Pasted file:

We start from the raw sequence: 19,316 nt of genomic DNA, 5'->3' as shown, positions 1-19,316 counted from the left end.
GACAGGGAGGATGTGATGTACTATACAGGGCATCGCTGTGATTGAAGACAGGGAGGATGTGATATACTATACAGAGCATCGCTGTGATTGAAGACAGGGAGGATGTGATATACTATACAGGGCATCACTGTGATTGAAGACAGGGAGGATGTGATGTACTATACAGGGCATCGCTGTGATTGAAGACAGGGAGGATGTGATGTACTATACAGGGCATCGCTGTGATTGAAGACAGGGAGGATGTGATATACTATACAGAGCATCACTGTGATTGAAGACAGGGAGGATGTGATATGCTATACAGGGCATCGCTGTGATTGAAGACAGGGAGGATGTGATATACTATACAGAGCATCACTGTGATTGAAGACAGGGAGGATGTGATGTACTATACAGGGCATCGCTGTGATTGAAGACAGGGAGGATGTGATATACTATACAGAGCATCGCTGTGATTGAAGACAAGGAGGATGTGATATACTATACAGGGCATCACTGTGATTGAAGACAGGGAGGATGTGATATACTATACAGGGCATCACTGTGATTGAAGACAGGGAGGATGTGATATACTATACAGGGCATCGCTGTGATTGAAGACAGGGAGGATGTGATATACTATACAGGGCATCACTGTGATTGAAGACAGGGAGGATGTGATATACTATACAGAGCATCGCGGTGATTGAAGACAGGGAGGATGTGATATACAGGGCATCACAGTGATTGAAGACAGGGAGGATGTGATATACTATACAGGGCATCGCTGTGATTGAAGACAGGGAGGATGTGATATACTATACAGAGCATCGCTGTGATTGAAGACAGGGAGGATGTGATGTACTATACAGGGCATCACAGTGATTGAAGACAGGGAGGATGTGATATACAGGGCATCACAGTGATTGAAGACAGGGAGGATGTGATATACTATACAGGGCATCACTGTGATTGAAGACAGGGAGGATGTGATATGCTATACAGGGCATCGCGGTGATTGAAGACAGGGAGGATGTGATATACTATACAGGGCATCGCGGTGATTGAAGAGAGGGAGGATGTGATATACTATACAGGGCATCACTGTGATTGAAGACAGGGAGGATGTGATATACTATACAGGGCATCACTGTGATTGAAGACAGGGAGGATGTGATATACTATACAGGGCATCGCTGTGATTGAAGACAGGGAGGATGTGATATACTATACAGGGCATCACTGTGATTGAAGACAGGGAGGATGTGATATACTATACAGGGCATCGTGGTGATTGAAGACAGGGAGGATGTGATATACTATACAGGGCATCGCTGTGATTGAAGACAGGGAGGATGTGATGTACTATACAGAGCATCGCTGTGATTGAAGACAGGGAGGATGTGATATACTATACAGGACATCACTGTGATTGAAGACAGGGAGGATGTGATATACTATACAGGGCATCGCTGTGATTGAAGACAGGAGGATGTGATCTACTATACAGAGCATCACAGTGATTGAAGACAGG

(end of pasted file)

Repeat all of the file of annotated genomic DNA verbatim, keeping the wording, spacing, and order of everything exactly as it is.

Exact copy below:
We start from the raw sequence: 19,316 nt of genomic DNA, 5'->3' as shown, positions 1-19,316 counted from the left end.
GACAGGGAGGATGTGATGTACTATACAGGGCATCGCTGTGATTGAAGACAGGGAGGATGTGATATACTATACAGAGCATCGCTGTGATTGAAGACAGGGAGGATGTGATATACTATACAGGGCATCACTGTGATTGAAGACAGGGAGGATGTGATGTACTATACAGGGCATCGCTGTGATTGAAGACAGGGAGGATGTGATGTACTATACAGGGCATCGCTGTGATTGAAGACAGGGAGGATGTGATATACTATACAGAGCATCACTGTGATTGAAGACAGGGAGGATGTGATATGCTATACAGGGCATCGCTGTGATTGAAGACAGGGAGGATGTGATATACTATACAGAGCATCACTGTGATTGAAGACAGGGAGGATGTGATGTACTATACAGGGCATCGCTGTGATTGAAGACAGGGAGGATGTGATATACTATACAGAGCATCGCTGTGATTGAAGACAAGGAGGATGTGATATACTATACAGGGCATCACTGTGATTGAAGACAGGGAGGATGTGATATACTATACAGGGCATCACTGTGATTGAAGACAGGGAGGATGTGATATACTATACAGGGCATCGCTGTGATTGAAGACAGGGAGGATGTGATATACTATACAGGGCATCACTGTGATTGAAGACAGGGAGGATGTGATATACTATACAGAGCATCGCGGTGATTGAAGACAGGGAGGATGTGATATACAGGGCATCACAGTGATTGAAGACAGGGAGGATGTGATATACTATACAGGGCATCGCTGTGATTGAAGACAGGGAGGATGTGATATACTATACAGAGCATCGCTGTGATTGAAGACAGGGAGGATGTGATGTACTATACAGGGCATCACAGTGATTGAAGACAGGGAGGATGTGATATACAGGGCATCACAGTGATTGAAGACAGGGAGGATGTGATATACTATACAGGGCATCACTGTGATTGAAGACAGGGAGGATGTGATATGCTATACAGGGCATCGCGGTGATTGAAGACAGGGAGGATGTGATATACTATACAGGGCATCGCGGTGATTGAAGAGAGGGAGGATGTGATATACTATACAGGGCATCACTGTGATTGAAGACAGGGAGGATGTGATATACTATACAGGGCATCACTGTGATTGAAGACAGGGAGGATGTGATATACTATACAGGGCATCGCTGTGATTGAAGACAGGGAGGATGTGATATACTATACAGGGCATCACTGTGATTGAAGACAGGGAGGATGTGATATACTATACAGGGCATCGTGGTGATTGAAGACAGGGAGGATGTGATATACTATACAGGGCATCGCTGTGATTGAAGACAGGGAGGATGTGATGTACTATACAGAGCATCGCTGTGATTGAAGACAGGGAGGATGTGATATACTATACAGGACATCACTGTGATTGAAGACAGGGAGGATGTGATATACTATACAGGGCATCGCTGTGATTGAAGACAGGAGGATGTGATCTACTATACAGAGCATCACAGTGATTGAAGACAGG